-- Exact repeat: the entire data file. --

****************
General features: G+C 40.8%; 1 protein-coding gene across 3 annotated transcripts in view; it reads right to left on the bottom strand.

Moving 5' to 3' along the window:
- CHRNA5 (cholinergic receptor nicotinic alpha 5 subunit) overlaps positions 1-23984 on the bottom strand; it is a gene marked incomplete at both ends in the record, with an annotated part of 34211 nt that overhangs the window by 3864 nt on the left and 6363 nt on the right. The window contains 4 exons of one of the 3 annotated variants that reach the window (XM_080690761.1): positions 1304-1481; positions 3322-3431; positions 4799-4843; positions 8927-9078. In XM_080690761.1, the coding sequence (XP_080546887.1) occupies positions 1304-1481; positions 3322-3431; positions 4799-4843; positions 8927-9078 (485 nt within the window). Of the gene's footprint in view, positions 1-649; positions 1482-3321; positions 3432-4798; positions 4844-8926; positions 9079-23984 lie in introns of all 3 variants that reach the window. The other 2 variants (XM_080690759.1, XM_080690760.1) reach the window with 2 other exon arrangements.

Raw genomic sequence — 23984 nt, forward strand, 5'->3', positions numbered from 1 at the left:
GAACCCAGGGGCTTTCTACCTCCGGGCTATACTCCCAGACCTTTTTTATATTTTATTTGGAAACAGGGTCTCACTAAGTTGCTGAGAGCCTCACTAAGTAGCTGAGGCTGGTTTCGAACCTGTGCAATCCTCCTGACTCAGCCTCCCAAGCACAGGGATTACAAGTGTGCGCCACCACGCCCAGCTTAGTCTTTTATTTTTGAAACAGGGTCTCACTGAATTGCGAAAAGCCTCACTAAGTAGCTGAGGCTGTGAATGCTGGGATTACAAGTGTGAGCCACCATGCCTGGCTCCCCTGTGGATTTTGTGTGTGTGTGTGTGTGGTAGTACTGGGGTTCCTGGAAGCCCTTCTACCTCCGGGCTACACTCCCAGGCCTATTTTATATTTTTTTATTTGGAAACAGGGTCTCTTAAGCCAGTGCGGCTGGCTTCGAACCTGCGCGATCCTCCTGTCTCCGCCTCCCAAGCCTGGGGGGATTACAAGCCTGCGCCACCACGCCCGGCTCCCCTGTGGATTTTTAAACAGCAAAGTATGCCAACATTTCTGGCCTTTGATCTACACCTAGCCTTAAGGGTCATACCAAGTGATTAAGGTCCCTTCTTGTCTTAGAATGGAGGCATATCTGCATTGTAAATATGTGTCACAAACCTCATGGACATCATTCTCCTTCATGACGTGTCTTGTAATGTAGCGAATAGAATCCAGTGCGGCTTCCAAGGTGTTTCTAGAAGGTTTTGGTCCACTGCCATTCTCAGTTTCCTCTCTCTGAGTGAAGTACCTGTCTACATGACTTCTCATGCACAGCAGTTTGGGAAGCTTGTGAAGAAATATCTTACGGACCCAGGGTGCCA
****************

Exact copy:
General features: G+C 40.8%; 1 protein-coding gene across 3 annotated transcripts in view; it reads right to left on the bottom strand.

Moving 5' to 3' along the window:
- CHRNA5 (cholinergic receptor nicotinic alpha 5 subunit) overlaps positions 1-23984 on the bottom strand; it is a gene marked incomplete at both ends in the record, with an annotated part of 34211 nt that overhangs the window by 3864 nt on the left and 6363 nt on the right. The window contains 4 exons of one of the 3 annotated variants that reach the window (XM_080690761.1): positions 1304-1481; positions 3322-3431; positions 4799-4843; positions 8927-9078. In XM_080690761.1, the coding sequence (XP_080546887.1) occupies positions 1304-1481; positions 3322-3431; positions 4799-4843; positions 8927-9078 (485 nt within the window). Of the gene's footprint in view, positions 1-649; positions 1482-3321; positions 3432-4798; positions 4844-8926; positions 9079-23984 lie in introns of all 3 variants that reach the window. The other 2 variants (XM_080690759.1, XM_080690760.1) reach the window with 2 other exon arrangements.

Raw genomic sequence — 23984 nt, forward strand, 5'->3', positions numbered from 1 at the left:
GAACCCAGGGGCTTTCTACCTCCGGGCTATACTCCCAGACCTTTTTTATATTTTATTTGGAAACAGGGTCTCACTAAGTTGCTGAGAGCCTCACTAAGTAGCTGAGGCTGGTTTCGAACCTGTGCAATCCTCCTGACTCAGCCTCCCAAGCACAGGGATTACAAGTGTGCGCCACCACGCCCAGCTTAGTCTTTTATTTTTGAAACAGGGTCTCACTGAATTGCGAAAAGCCTCACTAAGTAGCTGAGGCTGTGAATGCTGGGATTACAAGTGTGAGCCACCATGCCTGGCTCCCCTGTGGATTTTGTGTGTGTGTGTGTGTGGTAGTACTGGGGTTCCTGGAAGCCCTTCTACCTCCGGGCTACACTCCCAGGCCTATTTTATATTTTTTTATTTGGAAACAGGGTCTCTTAAGCCAGTGCGGCTGGCTTCGAACCTGCGCGATCCTCCTGTCTCCGCCTCCCAAGCCTGGGGGGATTACAAGCCTGCGCCACCACGCCCGGCTCCCCTGTGGATTTTTAAACAGCAAAGTATGCCAACATTTCTGGCCTTTGATCTACACCTAGCCTTAAGGGTCATACCAAGTGATTAAGGTCCCTTCTTGTCTTAGAATGGAGGCATATCTGCATTGTAAATATGTGTCACAAACCTCATGGACATCATTCTCCTTCATGACGTGTCTTGTAATGTAGCGAATAGAATCCAGTGCGGCTTCCAAGGTGTTTCTAGAAGGTTTTGGTCCACTGCCATTCTCAGTTTCCTCTCTCTGAGTGAAGTACCTGTCTACATGACTTCTCATGCACAGCAGTTTGGGAAGCTTGTGAAGAAATATCTTACGGACCCAGGGTGCCA